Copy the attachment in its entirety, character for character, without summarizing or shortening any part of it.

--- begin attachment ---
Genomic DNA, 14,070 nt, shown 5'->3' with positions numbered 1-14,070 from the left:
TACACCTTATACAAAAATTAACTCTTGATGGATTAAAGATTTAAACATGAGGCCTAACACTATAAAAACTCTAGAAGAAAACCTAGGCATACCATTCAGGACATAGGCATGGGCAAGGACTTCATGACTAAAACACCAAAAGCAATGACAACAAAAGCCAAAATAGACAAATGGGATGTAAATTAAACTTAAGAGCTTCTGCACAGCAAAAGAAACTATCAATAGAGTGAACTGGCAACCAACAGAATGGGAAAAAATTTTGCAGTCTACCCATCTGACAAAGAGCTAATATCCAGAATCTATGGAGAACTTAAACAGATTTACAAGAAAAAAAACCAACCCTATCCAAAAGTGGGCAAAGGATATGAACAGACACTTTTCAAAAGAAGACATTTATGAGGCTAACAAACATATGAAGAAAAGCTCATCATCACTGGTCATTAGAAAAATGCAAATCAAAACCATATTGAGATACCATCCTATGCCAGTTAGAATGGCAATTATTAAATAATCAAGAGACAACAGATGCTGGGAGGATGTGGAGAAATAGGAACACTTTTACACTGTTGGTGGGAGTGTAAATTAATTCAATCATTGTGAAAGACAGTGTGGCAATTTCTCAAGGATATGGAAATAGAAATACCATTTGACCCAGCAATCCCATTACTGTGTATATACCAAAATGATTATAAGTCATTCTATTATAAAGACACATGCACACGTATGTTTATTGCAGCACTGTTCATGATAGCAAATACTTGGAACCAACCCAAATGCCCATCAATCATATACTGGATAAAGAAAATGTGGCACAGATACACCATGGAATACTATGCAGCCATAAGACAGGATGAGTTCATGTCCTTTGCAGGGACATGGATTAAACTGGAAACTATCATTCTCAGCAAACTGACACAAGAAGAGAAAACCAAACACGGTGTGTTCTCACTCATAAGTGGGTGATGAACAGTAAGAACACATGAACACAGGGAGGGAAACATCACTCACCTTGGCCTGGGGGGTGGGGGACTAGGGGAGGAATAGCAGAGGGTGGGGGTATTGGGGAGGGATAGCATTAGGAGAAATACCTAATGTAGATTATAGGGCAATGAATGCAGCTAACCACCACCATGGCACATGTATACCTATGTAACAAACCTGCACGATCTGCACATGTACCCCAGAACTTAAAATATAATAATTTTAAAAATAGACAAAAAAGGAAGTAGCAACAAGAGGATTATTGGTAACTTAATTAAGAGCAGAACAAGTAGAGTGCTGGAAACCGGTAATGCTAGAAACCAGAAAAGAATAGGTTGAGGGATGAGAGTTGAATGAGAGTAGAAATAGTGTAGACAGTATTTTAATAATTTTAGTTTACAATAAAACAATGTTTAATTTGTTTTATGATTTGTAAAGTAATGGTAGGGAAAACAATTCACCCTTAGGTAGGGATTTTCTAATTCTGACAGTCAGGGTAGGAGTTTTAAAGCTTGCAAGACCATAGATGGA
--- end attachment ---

Genomic DNA, 14,070 nt, shown 5'->3' with positions numbered 1-14,070 from the left:
TACACCTTATACAAAAATTAACTCTTGATGGATTAAAGATTTAAACATGAGGCCTAACACTATAAAAACTCTAGAAGAAAACCTAGGCATACCATTCAGGACATAGGCATGGGCAAGGACTTCATGACTAAAACACCAAAAGCAATGACAACAAAAGCCAAAATAGACAAATGGGATGTAAATTAAACTTAAGAGCTTCTGCACAGCAAAAGAAACTATCAATAGAGTGAACTGGCAACCAACAGAATGGGAAAAAATTTTGCAGTCTACCCATCTGACAAAGAGCTAATATCCAGAATCTATGGAGAACTTAAACAGATTTACAAGAAAAAAAACCAACCCTATCCAAAAGTGGGCAAAGGATATGAACAGACACTTTTCAAAAGAAGACATTTATGAGGCTAACAAACATATGAAGAAAAGCTCATCATCACTGGTCATTAGAAAAATGCAAATCAAAACCATATTGAGATACCATCCTATGCCAGTTAGAATGGCAATTATTAAATAATCAAGAGACAACAGATGCTGGGAGGATGTGGAGAAATAGGAACACTTTTACACTGTTGGTGGGAGTGTAAATTAATTCAATCATTGTGAAAGACAGTGTGGCAATTTCTCAAGGATATGGAAATAGAAATACCATTTGACCCAGCAATCCCATTACTGTGTATATACCAAAATGATTATAAGTCATTCTATTATAAAGACACATGCACACGTATGTTTATTGCAGCACTGTTCATGATAGCAAATACTTGGAACCAACCCAAATGCCCATCAATCATATACTGGATAAAGAAAATGTGGCACAGATACACCATGGAATACTATGCAGCCATAAGACAGGATGAGTTCATGTCCTTTGCAGGGACATGGATTAAACTGGAAACTATCATTCTCAGCAAACTGACACAAGAAGAGAAAACCAAACACGGTGTGTTCTCACTCATAAGTGGGTGATGAACAGTAAGAACACATGAACACAGGGAGGGAAACATCACTCACCTTGGCCTGGGGGGTGGGGGACTAGGGGAGGAATAGCAGAGGGTGGGGGTATTGGGGAGGGATAGCATTAGGAGAAATACCTAATGTAGATTATAGGGCAATGAATGCAGCTAACCACCACCATGGCACATGTATACCTATGTAACAAACCTGCACGATCTGCACATGTACCCCAGAACTTAAAATATAATAATTTTAAAAATAGACAAAAAAGGAAGTAGCAACAAGAGGATTATTGGTAACTTAATTAAGAGCAGAACAAGTAGAGTGCTGGAAACCGGTAATGCTAGAAACCAGAAAAGAATAGGTTGAGGGATGAGAGTTGAATGAGAGTAGAAATAGTGTAGACAGTATTTTAATAATTTTAGTTTACAATAAAACAATGTTTAATTTGTTTTATGATTTGTAAAGTAATGGTAGGGAAAACAATTCACCCTTAGGTAGGGATTTTCTAATTCTGACAGTCAGGGTAGGAGTTTTAAAGCTTGCAAGACCATAGATGGA